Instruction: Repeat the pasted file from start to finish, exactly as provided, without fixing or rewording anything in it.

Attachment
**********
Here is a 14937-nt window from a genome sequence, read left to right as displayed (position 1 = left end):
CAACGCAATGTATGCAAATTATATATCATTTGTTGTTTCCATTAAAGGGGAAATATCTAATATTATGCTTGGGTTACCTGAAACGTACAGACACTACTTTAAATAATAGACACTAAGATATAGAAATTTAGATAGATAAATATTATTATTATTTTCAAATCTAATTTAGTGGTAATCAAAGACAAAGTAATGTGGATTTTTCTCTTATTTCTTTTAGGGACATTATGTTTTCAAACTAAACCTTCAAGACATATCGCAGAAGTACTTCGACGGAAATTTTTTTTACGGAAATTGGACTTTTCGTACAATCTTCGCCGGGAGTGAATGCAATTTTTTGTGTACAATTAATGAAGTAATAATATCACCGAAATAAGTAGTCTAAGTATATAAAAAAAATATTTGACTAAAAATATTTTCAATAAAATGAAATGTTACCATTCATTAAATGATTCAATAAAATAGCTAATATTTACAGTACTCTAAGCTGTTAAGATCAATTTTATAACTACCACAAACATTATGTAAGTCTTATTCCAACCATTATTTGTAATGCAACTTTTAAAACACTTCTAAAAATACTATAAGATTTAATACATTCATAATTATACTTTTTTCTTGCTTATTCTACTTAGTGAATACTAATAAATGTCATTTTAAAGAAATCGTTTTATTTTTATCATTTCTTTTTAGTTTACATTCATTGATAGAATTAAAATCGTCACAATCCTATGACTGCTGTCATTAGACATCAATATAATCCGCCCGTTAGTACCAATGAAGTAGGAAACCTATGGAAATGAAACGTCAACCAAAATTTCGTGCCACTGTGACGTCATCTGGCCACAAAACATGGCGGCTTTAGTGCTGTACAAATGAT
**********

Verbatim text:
Here is a 14937-nt window from a genome sequence, read left to right as displayed (position 1 = left end):
CAACGCAATGTATGCAAATTATATATCATTTGTTGTTTCCATTAAAGGGGAAATATCTAATATTATGCTTGGGTTACCTGAAACGTACAGACACTACTTTAAATAATAGACACTAAGATATAGAAATTTAGATAGATAAATATTATTATTATTTTCAAATCTAATTTAGTGGTAATCAAAGACAAAGTAATGTGGATTTTTCTCTTATTTCTTTTAGGGACATTATGTTTTCAAACTAAACCTTCAAGACATATCGCAGAAGTACTTCGACGGAAATTTTTTTTACGGAAATTGGACTTTTCGTACAATCTTCGCCGGGAGTGAATGCAATTTTTTGTGTACAATTAATGAAGTAATAATATCACCGAAATAAGTAGTCTAAGTATATAAAAAAAATATTTGACTAAAAATATTTTCAATAAAATGAAATGTTACCATTCATTAAATGATTCAATAAAATAGCTAATATTTACAGTACTCTAAGCTGTTAAGATCAATTTTATAACTACCACAAACATTATGTAAGTCTTATTCCAACCATTATTTGTAATGCAACTTTTAAAACACTTCTAAAAATACTATAAGATTTAATACATTCATAATTATACTTTTTTCTTGCTTATTCTACTTAGTGAATACTAATAAATGTCATTTTAAAGAAATCGTTTTATTTTTATCATTTCTTTTTAGTTTACATTCATTGATAGAATTAAAATCGTCACAATCCTATGACTGCTGTCATTAGACATCAATATAATCCGCCCGTTAGTACCAATGAAGTAGGAAACCTATGGAAATGAAACGTCAACCAAAATTTCGTGCCACTGTGACGTCATCTGGCCACAAAACATGGCGGCTTTAGTGCTGTACAAATGAT